NASA's Perseverance rover has been on a mission to explore the Red Planet since it landed in February 2021. And just over a year later, the rover has already made some significant discoveries.
The latest findings from Perseverance suggest that ancient rivers on Mars may have been deeper and faster than previously thought.
What Do The Images Show?
The rover's Mastcam-Z instrument captured hundreds of images that were pieced together to create a composite image of a geological structure within the "curvilinear unit" of the Jezero crater. The area is believed to have once contained a network of waterways that flowed into a large lake. This lake is where Perseverance is currently exploring.
The composite image shows a series of ripples that are believed to have been created by water. These ripples were observed on a geological structure known as "Shrinkle Haven," which is part of the curvilinear unit.
The ripples were also seen in another composite image taken about a quarter mile away from "Shrinkle Haven" that shows a hill called "Pinestand" along with a series of ripples in the foreground.
Scientists believe that the ripples were formed by water, but there is still uncertainty over how substantial the water flow was. However, the new findings suggest that the rivers may have been deeper and faster than previously thought.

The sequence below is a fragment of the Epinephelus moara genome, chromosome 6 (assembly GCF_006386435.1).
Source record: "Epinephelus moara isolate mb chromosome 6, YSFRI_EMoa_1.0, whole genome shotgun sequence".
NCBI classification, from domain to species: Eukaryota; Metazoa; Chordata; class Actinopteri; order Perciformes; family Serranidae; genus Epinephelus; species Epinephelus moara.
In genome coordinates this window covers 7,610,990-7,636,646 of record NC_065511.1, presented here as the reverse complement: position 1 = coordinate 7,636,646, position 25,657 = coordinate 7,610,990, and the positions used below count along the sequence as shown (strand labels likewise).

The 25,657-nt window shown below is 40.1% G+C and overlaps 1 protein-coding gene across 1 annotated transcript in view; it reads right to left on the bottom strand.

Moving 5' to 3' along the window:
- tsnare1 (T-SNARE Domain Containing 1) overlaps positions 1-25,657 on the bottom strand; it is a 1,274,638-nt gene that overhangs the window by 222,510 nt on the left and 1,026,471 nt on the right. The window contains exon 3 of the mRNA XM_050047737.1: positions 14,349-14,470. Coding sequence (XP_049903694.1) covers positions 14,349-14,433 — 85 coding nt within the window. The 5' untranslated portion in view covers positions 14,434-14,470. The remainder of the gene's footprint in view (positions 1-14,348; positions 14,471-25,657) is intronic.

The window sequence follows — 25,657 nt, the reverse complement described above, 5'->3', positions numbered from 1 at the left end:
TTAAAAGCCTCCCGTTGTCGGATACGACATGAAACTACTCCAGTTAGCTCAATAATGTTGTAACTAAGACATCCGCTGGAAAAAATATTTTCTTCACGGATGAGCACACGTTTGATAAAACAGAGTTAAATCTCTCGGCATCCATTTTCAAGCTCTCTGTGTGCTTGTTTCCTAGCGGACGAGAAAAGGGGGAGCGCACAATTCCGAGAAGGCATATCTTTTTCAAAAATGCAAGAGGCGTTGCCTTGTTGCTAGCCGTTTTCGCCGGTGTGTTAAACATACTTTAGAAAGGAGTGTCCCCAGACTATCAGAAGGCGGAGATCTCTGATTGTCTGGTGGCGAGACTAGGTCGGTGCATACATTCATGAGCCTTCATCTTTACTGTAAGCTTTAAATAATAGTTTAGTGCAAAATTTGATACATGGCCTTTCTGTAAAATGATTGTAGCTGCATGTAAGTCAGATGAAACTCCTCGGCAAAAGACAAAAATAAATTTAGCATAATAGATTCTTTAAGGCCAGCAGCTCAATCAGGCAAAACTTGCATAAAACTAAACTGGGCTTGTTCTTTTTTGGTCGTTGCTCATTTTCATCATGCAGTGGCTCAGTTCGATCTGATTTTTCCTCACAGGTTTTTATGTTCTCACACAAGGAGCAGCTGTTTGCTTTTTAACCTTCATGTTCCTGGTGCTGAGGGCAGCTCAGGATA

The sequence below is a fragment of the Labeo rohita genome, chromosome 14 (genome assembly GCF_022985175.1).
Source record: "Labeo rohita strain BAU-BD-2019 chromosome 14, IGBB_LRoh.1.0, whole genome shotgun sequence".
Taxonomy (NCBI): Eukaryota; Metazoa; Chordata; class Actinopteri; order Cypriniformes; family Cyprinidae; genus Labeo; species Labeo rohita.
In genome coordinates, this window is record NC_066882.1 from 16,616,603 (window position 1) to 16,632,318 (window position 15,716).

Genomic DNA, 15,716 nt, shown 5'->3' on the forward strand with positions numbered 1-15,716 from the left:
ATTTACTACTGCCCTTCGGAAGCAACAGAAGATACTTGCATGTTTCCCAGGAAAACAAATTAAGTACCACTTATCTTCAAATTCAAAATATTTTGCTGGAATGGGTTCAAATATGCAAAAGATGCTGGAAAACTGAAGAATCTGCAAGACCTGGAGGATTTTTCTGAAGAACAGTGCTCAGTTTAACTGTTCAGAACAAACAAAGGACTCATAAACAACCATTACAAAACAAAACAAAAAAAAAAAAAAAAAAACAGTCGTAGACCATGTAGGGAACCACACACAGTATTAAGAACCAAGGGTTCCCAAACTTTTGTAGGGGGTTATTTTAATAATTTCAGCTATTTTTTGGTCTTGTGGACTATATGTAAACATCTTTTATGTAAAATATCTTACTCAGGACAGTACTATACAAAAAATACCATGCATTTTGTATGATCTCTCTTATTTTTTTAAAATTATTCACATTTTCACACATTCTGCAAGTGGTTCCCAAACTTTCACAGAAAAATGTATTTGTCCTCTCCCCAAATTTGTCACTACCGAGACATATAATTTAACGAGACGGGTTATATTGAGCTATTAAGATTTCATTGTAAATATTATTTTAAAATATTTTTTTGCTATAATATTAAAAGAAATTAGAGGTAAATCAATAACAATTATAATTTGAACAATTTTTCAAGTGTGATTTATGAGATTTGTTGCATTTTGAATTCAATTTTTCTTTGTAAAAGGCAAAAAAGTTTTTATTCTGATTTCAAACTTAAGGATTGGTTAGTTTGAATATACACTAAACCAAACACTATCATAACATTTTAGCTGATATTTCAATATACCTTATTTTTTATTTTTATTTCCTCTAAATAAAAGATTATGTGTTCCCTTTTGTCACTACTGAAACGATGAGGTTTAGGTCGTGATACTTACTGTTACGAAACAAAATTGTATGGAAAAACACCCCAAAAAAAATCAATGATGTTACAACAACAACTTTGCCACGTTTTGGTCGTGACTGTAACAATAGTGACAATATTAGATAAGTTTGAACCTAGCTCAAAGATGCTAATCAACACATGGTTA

"The more powerful flow of water, the more easily it's able to move larger pieces of material," said Libby Ives, of NASA's Jet Propulsion Laboratory, which operates the Perseverance rover.
The ripples in the image are also believed to have been worn down by wind over millions of years. "The wind has acted like a scalpel that has cut the tops off these deposits," said Michael Lamb, a river specialist who works with the Perseverance science team.
The composite image provides a close-up view of the "curvilinear unit" that was previously observed from orbit. The rover has given researchers an opportunity to study the area more closely and collect valuable data about the Martian environment.
In addition to observing geographical formations on the surface of Mars, Perseverance is equipped with a ground-penetrating radar system, the Rader Imager for Mars' Subsurface Experiment, that can observe geographical formations below the planet's surface.
The rover is also carrying a suite of scientific instruments, including cameras, spectrometers, and a laser to study the rocks and soil in the Jezero crater.
Future NASA missions will collect samples that have been gathered by Perseverance and return them to Earth. The samples will be analyzed by scientists to learn more about the history and geology of Mars.
The new findings from Perseverance suggest that Mars may have had a more dynamic environment in the past than previously thought, with rivers that were deeper and faster than expected. The rover's mission to explore the Red Planet is far from over, and there are sure to be more discoveries and surprises in store.